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You are viewing the etymology of fair meaning: (Adverb Noun Adjective Verb) Clearly, openly, frankly, civilly, honestly, favorably, auspiciously, agreeably (obsolete) A woman, a member of the ‘fair sex’; also as a collective singular, women.. (obsolete) Fairness, [...]Clearly, openly, frankly, civilly, honestly, favorably, auspiciously, agreeably (obsolete) A woman, a member of the ‘fair sex’; also as a collective singular, women.. (obsolete) Fairness, [...]. You may also see other English etymologies of fair.
English word fair comes from Proto-Indo-European *ph₂ḱrós, Proto-Germanic - raz, and later Proto-Germanic *fagraz (Suitable, fitting, appropriate, nice.).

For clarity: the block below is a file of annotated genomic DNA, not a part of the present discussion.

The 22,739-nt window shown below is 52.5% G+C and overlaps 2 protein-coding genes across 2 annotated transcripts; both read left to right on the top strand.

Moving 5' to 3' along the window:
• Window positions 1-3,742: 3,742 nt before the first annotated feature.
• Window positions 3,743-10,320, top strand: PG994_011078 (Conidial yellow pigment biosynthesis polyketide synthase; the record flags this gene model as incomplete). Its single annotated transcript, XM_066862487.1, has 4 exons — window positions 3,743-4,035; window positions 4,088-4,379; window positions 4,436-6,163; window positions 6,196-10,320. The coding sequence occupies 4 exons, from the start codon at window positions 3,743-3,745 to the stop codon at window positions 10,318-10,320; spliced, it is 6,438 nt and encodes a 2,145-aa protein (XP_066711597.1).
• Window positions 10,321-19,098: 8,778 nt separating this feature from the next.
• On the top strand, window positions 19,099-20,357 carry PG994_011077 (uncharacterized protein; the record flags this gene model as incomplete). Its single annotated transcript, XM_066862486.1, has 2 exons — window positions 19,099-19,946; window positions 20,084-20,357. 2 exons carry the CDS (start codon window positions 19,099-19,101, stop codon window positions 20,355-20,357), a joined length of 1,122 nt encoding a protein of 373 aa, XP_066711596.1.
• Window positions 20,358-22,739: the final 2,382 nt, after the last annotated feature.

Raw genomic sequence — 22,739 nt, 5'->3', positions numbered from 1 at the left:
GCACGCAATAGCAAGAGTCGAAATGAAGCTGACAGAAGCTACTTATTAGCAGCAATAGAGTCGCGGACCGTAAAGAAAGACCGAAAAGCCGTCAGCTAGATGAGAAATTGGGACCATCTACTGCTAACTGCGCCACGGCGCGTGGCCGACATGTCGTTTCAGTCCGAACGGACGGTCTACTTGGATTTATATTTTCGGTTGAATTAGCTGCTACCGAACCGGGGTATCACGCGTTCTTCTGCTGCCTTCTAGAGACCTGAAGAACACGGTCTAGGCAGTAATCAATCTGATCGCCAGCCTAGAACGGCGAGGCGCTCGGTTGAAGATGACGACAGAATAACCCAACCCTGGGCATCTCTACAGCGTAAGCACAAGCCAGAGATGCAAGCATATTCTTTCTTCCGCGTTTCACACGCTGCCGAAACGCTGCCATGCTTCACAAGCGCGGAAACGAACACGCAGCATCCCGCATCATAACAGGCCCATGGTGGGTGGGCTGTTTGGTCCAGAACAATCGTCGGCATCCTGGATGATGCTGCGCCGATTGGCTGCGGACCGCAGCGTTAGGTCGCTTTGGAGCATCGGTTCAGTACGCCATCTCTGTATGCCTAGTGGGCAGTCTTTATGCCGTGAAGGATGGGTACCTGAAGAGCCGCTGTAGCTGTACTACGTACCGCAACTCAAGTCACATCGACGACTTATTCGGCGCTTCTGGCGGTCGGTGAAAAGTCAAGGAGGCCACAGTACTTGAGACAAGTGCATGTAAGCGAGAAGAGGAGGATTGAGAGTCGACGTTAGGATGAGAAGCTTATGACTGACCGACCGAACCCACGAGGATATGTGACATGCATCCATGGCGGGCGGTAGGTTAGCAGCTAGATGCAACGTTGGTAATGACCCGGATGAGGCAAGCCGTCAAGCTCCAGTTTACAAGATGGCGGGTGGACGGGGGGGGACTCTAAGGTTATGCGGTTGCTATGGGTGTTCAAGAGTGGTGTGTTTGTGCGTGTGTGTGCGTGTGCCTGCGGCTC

Fair etymology ?

Fair detailed word origin explanation

Dictionary entryLanguageDefinition
*ph₂ḱrós Proto-Indo-European (ine-pro)
- raz Proto-Germanic (gem-pro)
*fagraz Proto-Germanic (gem-pro) Suitable, fitting, appropriate, nice.
fæger Old English (ca. 450-1100) (ang) Beautiful, good-looking, attractive.
fæġer Old English (ca. 450-1100) (ang)
fager Middle English (1100-1500) (enm)
fair English (eng) Clearly, openly, frankly, civilly, honestly, favorably, auspiciously, agreeably (obsolete) A woman, a member of the ‘fair sex’; also as a collective singular, women.. (obsolete) Fairness, beauty.. (obsolete) Good fortune; good luck.. A fair woman; a sweetheart.. Something which is fair (in various senses of the adjective). (baseball) Between the baselines.. (literary, _, or, _, archaic) [...]